Backtest Trading Strategies like a real Quant

R is one of the best choices when it comes to quantitative finance. Here we will show you how to load financial data, plot charts and give you a step-by-step template to backtest trading strategies. So, read on…

We begin by just plotting a chart of the Standard & Poor’s 500 (S&P 500), an index of the 500 biggest companies in the US. To get the index data and plot the chart we use the powerful quantmod package (on CRAN). After that we add two popular indicators, the simple moving average (SMI) and the exponential moving average (EMA).

Have a look at the code:

## Loading required package: xts
## Loading required package: zoo
## Attaching package: 'zoo'
## The following objects are masked from 'package:base':
##     as.Date, as.Date.numeric
## Loading required package: TTR
## Version 0.4-0 included new data defaults. See ?getSymbols.

getSymbols("^GSPC", from = "2000-01-01")
## 'getSymbols' currently uses auto.assign=TRUE by default, but will
## use auto.assign=FALSE in 0.5-0. You will still be able to use
## 'loadSymbols' to automatically load data. getOption("getSymbols.env")
## and getOption("") will still be checked for
## alternate defaults.
## This message is shown once per session and may be disabled by setting 
## options("getSymbols.warning4.0"=FALSE). See ?getSymbols for details.
## [1] "^GSPC"

##            GSPC.Open GSPC.High GSPC.Low GSPC.Close GSPC.Volume
## 2000-01-03   1469.25   1478.00  1438.36    1455.22   931800000
## 2000-01-04   1455.22   1455.22  1397.43    1399.42  1009000000
## 2000-01-05   1399.42   1413.27  1377.68    1402.11  1085500000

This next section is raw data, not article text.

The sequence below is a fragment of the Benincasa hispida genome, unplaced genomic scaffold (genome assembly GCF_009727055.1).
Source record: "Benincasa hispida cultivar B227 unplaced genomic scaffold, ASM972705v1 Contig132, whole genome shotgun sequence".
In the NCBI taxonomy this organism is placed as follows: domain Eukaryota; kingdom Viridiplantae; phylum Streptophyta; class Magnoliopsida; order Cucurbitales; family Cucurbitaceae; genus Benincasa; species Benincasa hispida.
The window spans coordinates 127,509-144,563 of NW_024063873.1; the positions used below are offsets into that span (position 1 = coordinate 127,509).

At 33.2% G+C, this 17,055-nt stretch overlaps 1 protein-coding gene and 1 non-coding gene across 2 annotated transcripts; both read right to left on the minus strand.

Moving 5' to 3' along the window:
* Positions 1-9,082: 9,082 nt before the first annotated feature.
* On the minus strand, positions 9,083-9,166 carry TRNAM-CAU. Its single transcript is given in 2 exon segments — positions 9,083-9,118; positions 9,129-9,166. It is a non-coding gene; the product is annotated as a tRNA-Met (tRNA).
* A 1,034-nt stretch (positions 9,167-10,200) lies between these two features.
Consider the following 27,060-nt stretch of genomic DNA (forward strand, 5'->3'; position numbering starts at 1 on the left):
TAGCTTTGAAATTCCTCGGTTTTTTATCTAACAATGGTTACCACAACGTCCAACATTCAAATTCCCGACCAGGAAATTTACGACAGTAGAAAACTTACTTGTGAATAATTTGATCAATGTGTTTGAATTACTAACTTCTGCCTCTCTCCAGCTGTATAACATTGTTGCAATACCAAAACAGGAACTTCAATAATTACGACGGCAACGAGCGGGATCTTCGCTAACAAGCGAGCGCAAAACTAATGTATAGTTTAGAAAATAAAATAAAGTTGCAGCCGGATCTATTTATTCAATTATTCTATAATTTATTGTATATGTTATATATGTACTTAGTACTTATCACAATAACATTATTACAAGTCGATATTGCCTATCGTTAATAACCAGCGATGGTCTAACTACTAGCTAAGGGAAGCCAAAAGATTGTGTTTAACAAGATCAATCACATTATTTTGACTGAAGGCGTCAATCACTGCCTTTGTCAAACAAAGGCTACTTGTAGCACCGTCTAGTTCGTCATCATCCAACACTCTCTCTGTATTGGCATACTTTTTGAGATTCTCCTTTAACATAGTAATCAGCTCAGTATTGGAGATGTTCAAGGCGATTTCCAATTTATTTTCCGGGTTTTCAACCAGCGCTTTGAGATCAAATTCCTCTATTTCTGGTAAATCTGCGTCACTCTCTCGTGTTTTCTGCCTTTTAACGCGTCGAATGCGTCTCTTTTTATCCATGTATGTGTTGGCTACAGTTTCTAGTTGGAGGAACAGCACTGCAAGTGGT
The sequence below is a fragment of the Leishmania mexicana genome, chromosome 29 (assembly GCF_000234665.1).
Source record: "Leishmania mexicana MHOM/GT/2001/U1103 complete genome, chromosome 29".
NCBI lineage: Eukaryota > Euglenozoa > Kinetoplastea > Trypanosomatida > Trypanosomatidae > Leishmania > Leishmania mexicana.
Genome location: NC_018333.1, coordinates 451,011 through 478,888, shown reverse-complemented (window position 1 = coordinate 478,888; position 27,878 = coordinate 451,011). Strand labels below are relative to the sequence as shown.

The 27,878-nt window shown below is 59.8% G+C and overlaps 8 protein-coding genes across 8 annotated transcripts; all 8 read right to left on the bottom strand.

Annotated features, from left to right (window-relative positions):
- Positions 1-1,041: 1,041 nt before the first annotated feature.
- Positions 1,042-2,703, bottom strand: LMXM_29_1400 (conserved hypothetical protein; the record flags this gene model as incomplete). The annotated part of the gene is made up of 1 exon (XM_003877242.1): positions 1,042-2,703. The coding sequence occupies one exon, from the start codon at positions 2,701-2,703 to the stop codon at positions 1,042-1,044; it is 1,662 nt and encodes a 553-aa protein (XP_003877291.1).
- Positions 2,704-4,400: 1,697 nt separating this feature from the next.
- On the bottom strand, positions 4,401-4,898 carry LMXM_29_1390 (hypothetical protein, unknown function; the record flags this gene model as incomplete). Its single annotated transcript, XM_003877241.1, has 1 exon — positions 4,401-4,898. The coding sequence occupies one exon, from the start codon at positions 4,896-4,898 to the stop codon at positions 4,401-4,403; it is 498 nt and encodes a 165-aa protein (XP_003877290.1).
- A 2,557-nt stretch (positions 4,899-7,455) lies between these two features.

## 2000-01-06   1402.11   1411.90  1392.10    1403.45  1092300000
## 2000-01-07   1403.45   1441.47  1400.73    1441.47  1225200000
## 2000-01-10   1441.47   1464.36  1441.47    1457.60  1064800000
##            GSPC.Adjusted
## 2000-01-03       1455.22
## 2000-01-04       1399.42
## 2000-01-05       1402.11
## 2000-01-06       1403.45
## 2000-01-07       1441.47
## 2000-01-10       1457.60

##            GSPC.Open GSPC.High GSPC.Low GSPC.Close GSPC.Volume
## 2019-04-24   2934.00   2936.83  2926.05    2927.25  3448960000
## 2019-04-25   2928.99   2933.10  2912.84    2926.17  3425280000
## 2019-04-26   2925.81   2939.88  2917.56    2939.88  3248500000
## 2019-04-29   2940.58   2949.52  2939.35    2943.03  3118780000
## 2019-04-30   2937.14   2948.22  2924.11    2945.83  3919330000
## 2019-05-01   2952.33   2954.13  2923.36    2923.73  3645850000
##            GSPC.Adjusted
## 2019-04-24       2927.25
## 2019-04-25       2926.17
## 2019-04-26       2939.88
## 2019-04-29       2943.03
## 2019-04-30       2945.83
## 2019-05-01       2923.73

chartSeries(GSPC, theme = chartTheme("white"), subset = "last 10 months", show.grid = TRUE)



As you can see the moving averages are basically smoothed out versions of the original data shifted by the given number of days. While with the SMA (red curve) all days are weighted equally with the EMA (blue curve) the more recent days are weighted stronger, so that the resulting indicator detects changes quicker. The idea is that by using those indicators investors might be able to detect longer term trends and act accordingly. For example a trading rule could be to buy the index whenever it crosses the MA from below and sell when it goes the other direction. Judge for yourself if this could have worked.

Well, having said that it might not be that easy to find out the profitability of certain trading rules just by staring at a chart. We are looking for something more systematic! We would need a decent backtest! This can of course also be done with R, a great choice is the PerformanceAnalytics package (on CRAN).